In 2001 and 2003, MDA and MDH performed limited soil investigations in residential yards.  One hundred sixty-seven properties were sampled showing arsenic levels as high as 635 ppm.  Ten properties had arsenic concentrations considered to be at or above the acute exposure level.

In 2004, MDA issued a Proposed Plan for Cleanup at the former plant property and requested assistance from EPA’s Removal Program to address the residential arsenic contamination.  At the former plant property, 62,000 cubic yards of soil were removed and sent to a landfill in Minnesota.   EPA’s Removal Program established an arsenic removal action level of 95 ppm.  In 2004, EPA sampled over 400 properties and completed excavation work at thirty properties which exceeded the removal action level.   In 2005, EPA’s Remedial Program sampled surface soils at over 600 residential properties, 13 day care centers and four schools and excavated 95 properties which exceeded the removal action level. 

In 2005, in an effort to identify areas for additional sampling, EPA ran an air dispersion model that estimated that arsenic contamination from the former plant property could potentially have affected an area within a three-quarter mile radius of the property (3,578 residential properties).  In 2006, EPA’s Remedial Program completed sampling at over 3500 residential properties (all of the properties that granted access to EPA) within this area.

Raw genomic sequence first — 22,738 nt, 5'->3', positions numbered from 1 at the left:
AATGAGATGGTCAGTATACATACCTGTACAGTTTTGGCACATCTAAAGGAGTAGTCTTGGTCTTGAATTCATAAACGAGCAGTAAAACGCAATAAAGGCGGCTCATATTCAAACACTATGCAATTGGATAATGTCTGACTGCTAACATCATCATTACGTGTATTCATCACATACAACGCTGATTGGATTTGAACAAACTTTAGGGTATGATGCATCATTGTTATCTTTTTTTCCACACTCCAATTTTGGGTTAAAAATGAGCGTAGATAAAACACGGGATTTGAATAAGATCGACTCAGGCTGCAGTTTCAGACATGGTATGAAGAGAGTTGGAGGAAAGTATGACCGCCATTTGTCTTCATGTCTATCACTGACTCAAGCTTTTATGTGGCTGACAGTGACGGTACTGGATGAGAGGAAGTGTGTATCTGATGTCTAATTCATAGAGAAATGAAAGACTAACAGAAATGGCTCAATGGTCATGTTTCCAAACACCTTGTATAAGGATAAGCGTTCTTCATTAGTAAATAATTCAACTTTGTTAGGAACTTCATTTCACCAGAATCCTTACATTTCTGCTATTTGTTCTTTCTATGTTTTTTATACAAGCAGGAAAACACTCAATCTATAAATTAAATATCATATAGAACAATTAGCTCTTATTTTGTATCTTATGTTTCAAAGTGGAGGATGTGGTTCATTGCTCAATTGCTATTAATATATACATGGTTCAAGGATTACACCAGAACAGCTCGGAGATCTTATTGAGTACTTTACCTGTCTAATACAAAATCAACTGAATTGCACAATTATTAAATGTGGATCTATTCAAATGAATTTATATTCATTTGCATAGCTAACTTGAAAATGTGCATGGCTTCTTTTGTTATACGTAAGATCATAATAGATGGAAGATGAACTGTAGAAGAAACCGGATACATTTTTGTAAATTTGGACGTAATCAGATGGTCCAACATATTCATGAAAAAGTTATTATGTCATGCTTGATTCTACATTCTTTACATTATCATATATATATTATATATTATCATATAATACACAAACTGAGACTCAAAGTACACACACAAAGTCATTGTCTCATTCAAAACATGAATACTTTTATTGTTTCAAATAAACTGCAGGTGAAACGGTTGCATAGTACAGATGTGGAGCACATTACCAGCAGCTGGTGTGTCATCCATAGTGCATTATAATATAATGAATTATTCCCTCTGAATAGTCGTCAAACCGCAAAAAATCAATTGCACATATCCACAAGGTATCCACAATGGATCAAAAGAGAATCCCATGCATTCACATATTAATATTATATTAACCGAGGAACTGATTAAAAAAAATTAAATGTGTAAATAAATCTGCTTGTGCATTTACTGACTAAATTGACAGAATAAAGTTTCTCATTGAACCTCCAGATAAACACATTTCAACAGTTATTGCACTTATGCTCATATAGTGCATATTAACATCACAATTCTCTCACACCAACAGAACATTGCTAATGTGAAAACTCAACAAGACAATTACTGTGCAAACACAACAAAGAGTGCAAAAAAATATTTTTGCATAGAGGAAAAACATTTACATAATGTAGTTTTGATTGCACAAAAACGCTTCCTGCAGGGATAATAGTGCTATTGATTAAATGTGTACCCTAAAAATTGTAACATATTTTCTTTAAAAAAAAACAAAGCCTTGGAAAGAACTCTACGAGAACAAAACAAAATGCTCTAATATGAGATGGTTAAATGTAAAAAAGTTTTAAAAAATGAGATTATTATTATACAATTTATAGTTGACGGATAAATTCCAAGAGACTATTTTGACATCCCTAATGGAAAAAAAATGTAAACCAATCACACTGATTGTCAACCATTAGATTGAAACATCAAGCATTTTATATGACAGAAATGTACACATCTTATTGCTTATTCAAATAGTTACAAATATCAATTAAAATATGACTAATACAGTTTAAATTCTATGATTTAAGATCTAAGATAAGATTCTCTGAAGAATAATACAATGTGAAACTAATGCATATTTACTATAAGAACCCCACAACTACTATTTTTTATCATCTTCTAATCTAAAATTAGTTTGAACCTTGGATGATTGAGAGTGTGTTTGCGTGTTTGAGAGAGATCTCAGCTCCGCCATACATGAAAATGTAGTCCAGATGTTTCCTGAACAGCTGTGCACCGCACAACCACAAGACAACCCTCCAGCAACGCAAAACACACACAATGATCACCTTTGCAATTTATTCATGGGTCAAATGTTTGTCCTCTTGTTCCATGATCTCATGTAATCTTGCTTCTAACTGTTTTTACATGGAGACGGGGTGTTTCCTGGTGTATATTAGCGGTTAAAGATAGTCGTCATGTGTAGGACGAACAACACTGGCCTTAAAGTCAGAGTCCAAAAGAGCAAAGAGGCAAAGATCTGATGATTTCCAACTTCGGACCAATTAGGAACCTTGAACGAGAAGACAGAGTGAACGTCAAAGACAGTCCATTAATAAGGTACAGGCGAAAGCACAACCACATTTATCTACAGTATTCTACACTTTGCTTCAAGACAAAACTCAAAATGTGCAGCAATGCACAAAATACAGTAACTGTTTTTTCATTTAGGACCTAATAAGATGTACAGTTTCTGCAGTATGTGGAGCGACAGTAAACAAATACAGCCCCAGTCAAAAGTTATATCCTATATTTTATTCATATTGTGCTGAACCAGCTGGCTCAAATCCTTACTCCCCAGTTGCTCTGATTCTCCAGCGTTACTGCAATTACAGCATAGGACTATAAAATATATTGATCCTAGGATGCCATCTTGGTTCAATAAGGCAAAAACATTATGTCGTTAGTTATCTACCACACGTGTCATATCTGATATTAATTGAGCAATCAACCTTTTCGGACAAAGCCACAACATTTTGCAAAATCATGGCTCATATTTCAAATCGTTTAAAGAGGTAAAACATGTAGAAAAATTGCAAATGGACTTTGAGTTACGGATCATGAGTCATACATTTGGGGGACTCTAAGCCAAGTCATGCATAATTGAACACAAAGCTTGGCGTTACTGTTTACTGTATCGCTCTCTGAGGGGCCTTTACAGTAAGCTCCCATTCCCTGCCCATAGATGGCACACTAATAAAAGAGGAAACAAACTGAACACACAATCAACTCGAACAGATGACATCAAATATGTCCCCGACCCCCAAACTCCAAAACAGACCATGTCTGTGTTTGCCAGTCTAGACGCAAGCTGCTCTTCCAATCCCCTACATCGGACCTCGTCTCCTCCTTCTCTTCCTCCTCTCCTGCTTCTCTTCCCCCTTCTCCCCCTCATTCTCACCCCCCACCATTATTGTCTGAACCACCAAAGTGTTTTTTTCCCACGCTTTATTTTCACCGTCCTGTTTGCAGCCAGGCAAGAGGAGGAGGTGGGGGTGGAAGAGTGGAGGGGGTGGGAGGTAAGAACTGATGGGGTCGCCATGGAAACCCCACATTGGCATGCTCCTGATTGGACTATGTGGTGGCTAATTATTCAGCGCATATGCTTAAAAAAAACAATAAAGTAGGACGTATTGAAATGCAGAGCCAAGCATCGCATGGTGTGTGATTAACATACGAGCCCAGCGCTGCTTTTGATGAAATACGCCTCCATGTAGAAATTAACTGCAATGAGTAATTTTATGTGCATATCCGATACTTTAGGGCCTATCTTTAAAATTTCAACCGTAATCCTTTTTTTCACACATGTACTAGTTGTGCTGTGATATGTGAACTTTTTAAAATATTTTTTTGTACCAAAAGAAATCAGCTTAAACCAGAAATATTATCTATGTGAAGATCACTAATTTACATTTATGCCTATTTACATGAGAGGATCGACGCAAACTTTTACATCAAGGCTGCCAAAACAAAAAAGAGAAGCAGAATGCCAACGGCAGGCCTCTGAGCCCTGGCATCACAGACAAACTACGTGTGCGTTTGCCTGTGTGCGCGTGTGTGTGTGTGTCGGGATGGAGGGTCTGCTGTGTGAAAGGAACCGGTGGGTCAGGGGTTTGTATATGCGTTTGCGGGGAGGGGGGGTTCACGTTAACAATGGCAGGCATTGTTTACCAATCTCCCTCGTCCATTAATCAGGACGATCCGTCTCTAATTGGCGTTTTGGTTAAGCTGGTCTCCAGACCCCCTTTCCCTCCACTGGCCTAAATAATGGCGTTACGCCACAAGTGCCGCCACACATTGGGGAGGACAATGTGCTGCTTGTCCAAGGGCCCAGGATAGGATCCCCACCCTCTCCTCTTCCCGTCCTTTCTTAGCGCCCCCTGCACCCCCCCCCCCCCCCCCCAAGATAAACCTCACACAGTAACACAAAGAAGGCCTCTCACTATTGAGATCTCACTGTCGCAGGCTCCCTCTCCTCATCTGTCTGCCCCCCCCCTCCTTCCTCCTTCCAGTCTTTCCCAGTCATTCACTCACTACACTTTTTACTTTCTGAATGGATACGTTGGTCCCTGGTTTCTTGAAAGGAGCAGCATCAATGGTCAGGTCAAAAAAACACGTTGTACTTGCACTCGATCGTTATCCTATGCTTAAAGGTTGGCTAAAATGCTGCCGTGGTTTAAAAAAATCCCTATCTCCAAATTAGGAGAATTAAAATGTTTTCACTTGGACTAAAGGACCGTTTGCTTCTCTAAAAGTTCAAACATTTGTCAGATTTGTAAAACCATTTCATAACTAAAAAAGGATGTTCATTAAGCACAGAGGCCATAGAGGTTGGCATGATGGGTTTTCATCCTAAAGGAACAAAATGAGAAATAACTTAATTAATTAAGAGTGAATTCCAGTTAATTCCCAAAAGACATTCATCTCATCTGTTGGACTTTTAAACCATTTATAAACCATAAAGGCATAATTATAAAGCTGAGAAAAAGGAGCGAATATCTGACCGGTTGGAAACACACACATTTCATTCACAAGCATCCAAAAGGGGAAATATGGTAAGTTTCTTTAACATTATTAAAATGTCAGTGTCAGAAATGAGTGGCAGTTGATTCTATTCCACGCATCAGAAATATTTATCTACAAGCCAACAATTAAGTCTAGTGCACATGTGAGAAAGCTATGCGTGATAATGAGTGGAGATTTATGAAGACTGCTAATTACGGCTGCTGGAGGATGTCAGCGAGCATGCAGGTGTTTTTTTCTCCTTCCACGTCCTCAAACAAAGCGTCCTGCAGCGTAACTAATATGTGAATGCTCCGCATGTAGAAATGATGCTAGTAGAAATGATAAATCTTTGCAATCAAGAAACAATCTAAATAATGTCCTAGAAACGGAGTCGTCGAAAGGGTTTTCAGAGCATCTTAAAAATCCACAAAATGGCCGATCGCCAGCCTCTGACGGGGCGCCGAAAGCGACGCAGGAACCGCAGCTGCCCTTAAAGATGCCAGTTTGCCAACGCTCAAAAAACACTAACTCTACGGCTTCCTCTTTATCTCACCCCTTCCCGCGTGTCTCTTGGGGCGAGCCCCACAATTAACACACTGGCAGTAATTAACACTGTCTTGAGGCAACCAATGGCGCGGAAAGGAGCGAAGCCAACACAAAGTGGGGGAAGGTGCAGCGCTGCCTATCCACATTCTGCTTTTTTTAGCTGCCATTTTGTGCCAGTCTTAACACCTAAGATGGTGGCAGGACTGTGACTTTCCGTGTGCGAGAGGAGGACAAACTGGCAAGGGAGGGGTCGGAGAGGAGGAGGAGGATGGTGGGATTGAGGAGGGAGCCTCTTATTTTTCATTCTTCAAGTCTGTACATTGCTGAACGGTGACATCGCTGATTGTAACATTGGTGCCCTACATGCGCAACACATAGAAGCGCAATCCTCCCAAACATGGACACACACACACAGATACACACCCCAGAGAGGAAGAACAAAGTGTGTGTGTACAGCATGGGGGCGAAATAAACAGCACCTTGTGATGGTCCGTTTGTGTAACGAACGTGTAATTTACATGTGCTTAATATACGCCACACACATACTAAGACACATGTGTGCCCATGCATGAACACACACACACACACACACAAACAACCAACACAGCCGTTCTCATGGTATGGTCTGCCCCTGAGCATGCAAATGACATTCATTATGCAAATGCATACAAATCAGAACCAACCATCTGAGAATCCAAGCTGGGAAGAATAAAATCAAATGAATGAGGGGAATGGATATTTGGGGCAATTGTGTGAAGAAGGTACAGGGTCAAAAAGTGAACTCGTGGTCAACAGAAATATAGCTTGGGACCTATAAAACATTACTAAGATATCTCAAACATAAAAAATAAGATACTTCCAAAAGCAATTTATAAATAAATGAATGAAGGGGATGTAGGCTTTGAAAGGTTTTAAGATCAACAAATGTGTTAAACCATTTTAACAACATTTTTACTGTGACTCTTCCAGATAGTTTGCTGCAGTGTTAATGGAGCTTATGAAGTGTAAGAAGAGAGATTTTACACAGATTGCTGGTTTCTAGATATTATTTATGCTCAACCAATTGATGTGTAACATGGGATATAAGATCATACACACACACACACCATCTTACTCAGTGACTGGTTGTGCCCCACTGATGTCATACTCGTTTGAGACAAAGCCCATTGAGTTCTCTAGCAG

Based on the final data set within the established site boundary, a total of 206 properties had arsenic levels that exceeded the removal action number and required excavation and restoration.  By the end of 2008, 197 of those properties had removal work completed.  The remaining 9 properties had unresolved access issues and were referred to EPA's remedial program for additional followup. 

In 2007 EPA completed the Remedial Investigation IRI) which included the baseline human health risk assessment.  It found that arsenic concentrations greater than 25 parts per million could pose an unacceptable risk to the residents, primarily from accidental ingestion of contaminated soil.  The risk assessment also determined that an acceptable preliminary remediation goal for arsenic would be between 16 parts per million (background arsenic concentrations for the area) and 25 parts per million. 

Based on the RI sampling data EPA concluded that wind blown contamination from the former plant site may have contributed to the arsenic levels in the soil, but, only at very low levels within the three-quarter-mile radius study area.  The high levels of arsenic scattered throughout the study area, particularly at the outer edges of the sampling area, are not indicative of wind blown contamination being the sole contributor to arsenic levels in the area.  If windblown from the plant site were the sole contributor, then a pattern of decreasing concentrations would be seen as one moved away from the plant site.  Decreasing patterns were seen in a few directions at some levels.  However,  the pattern of high levels scattered throughout the sampling area, or in some cases increasing concentrations, is more indicative of people also applying or unknowingly bringing in material with a high levels of arsenic on individual properties. Common fertilizers and pesticides contain such high levels of arsenic, as does coal ash and pressure treated lumber.  The Agency therefore decided not to expand the sampling area and to limit cleanup work to properties within the sampling area.